Our Past

Southwest Central has a rich heritage going back to 1918, when it was decided that Houston needed a centrally-located congregation. Central Church of Christ soon outgrew its first building at Drew and Albany and in 1939 secured the entire 4100 block of Montrose for a badly needed new plant. Under the ministry of Burton Coffman the church branched out into missionary work as never before and by 1945 its membership had swollen to over 800. Membership increased even more after World War II.

Central was known for its church planting. In 1955 Central played a significant role in planting the Southwest congregation as a mission project. Southwest started with about 100 former Central members among their number, including elders, deacons, and Central’s former asociate minister Paul Easley. Growth was explosive. By 1957 attendance reached 500. By 1959 membership required three Sunday morning worship services with two Bible class periods and two Sunday evening assemblies.

For the next 25 years both Central and Southwest carried on ministries of their own. In March of 1983, Southwest and Central merged to form Southwest Central. While the idea of a merger had been discussed for years, the final decision was precipitated by the resignation of Southwest’s preaching minister, Jim Howard, and the sale of the Central property to retire debts of the Christian Home for the Aged. So a church without a preacher got together with a church without a home. The resulting merger benefited from the strengths of both congregations.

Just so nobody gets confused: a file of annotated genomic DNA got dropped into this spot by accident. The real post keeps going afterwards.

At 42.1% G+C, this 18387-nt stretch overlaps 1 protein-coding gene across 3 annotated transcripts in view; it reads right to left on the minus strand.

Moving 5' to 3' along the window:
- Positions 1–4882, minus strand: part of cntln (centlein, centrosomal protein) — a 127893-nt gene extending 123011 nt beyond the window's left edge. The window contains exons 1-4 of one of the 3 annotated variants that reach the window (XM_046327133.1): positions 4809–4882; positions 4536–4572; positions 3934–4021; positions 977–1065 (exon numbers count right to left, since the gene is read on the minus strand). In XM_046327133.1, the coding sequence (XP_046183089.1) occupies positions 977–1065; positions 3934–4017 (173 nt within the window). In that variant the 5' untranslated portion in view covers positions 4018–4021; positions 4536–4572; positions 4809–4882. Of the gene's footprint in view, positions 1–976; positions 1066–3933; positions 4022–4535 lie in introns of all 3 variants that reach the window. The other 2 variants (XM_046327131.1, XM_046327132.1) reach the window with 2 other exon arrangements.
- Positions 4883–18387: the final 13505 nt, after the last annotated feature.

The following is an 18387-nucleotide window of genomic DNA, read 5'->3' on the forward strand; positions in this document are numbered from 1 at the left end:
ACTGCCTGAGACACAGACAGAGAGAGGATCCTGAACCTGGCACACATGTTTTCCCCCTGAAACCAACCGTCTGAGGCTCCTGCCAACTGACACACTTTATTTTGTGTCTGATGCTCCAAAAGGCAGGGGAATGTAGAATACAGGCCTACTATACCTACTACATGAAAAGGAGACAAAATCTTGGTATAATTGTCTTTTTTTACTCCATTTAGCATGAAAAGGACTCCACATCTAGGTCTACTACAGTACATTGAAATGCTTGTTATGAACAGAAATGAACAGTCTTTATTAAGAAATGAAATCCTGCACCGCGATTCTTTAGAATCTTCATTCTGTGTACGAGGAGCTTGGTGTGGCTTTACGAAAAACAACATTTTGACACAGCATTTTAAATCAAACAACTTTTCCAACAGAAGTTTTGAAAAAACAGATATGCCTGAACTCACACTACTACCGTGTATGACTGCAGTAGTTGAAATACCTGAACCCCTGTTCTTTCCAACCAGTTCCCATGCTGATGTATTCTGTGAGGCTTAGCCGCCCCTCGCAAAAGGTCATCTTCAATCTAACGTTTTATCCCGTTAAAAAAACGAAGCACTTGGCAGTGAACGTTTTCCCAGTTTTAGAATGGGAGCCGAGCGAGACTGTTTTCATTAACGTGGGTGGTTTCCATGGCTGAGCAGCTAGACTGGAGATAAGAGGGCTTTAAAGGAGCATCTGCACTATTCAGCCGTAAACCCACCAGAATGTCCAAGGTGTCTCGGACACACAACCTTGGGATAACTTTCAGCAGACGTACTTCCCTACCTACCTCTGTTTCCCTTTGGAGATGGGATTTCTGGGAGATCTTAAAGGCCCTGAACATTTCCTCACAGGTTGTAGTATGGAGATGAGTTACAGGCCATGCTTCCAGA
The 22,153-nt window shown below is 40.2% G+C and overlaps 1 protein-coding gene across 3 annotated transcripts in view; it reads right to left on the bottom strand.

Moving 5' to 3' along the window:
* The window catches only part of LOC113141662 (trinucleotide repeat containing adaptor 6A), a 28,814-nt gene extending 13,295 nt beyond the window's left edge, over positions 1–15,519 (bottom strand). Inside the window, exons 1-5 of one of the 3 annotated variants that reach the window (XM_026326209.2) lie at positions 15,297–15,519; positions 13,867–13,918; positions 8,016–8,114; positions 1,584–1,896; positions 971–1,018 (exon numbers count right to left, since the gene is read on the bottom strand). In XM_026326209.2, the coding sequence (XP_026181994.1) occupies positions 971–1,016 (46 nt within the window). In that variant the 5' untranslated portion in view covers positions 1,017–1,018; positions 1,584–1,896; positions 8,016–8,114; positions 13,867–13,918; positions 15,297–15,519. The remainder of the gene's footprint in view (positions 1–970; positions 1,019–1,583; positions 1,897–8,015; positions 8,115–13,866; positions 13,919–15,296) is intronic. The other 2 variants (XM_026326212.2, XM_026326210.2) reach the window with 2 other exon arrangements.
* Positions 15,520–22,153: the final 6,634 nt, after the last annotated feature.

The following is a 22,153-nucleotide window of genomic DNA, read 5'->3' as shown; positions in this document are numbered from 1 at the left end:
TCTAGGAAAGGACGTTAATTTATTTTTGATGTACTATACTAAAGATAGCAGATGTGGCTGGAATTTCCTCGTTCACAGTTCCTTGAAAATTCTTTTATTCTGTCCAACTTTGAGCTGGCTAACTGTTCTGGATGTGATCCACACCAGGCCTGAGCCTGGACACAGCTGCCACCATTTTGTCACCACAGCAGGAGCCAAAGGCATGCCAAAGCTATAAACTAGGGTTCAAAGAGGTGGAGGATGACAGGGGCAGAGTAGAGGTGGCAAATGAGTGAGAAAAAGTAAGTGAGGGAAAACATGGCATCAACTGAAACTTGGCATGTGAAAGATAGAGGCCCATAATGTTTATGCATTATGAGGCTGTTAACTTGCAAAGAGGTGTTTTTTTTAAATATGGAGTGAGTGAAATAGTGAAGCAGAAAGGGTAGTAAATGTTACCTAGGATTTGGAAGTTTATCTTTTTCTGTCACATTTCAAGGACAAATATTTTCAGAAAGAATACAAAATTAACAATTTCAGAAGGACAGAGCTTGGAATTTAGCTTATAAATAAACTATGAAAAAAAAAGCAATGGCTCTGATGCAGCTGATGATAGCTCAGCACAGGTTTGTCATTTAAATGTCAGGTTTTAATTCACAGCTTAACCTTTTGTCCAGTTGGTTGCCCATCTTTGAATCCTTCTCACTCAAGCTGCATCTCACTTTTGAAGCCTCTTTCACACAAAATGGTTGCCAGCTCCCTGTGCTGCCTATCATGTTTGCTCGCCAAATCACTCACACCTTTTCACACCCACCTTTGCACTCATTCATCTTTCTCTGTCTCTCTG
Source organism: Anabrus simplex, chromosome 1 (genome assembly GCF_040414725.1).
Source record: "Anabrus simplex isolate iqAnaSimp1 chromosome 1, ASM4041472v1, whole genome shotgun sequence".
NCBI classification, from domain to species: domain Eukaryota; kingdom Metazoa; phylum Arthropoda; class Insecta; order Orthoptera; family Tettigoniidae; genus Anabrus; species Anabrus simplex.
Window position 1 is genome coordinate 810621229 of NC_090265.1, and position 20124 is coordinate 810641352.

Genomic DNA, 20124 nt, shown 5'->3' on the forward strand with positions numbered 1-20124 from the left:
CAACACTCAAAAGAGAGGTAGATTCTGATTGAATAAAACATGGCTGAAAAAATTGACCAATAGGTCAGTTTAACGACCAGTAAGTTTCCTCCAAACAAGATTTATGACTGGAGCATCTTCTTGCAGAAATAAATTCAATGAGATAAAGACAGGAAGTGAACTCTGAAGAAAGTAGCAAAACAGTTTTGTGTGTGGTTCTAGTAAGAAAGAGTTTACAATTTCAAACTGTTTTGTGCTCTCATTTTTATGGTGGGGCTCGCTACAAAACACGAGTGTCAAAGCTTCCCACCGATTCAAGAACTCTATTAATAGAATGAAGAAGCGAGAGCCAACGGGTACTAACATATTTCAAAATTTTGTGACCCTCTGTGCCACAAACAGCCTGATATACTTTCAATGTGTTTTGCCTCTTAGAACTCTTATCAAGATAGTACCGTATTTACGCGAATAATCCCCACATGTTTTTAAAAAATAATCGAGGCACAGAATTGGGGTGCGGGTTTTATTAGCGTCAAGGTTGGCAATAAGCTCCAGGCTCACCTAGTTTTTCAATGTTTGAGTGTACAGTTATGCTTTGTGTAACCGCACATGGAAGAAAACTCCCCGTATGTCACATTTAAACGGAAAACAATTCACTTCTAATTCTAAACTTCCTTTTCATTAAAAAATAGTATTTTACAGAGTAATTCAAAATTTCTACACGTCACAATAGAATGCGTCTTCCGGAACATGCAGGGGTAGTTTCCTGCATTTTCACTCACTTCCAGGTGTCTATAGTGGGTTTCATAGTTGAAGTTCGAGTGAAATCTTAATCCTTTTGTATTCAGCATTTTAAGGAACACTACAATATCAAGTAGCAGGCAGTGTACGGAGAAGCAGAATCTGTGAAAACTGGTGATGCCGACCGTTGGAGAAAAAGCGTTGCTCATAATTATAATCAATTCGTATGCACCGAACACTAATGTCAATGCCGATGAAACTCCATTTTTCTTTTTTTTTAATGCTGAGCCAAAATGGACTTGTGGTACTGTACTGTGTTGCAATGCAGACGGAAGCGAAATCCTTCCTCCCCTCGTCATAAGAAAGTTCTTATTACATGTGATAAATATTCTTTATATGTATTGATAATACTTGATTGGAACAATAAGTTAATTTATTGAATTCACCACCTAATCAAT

Dan Anders was the first preacher for the new Southwest Central Church. The first outreach of SWC was the Churches of Christ Medical Center Chaplaincy, now known as Lifeline Chaplaincy. Under the leadership of Virgil Fry, this ministry has become the premier chaplaincy ministry among Churches of Christ. Southwest Central also plays a significant role in The Point, a campus ministry to students at the University of Houston.

Concerned with numerical decline, a church growth analysis was conducted in the late ’80s by a leading expert in the field. His recommendation: move and become a homogeneous suburban church. But believing that one of the church’s reasons for existence is to demonstrate God’s reconciling love, this idea was rejected. Instead, the church opened its eyes and heart to the masses at its doorstep. While not sharing our cultural background and values, they nonetheless need the Lord. We have embraced the challenge and the rewards of being an urban ministry.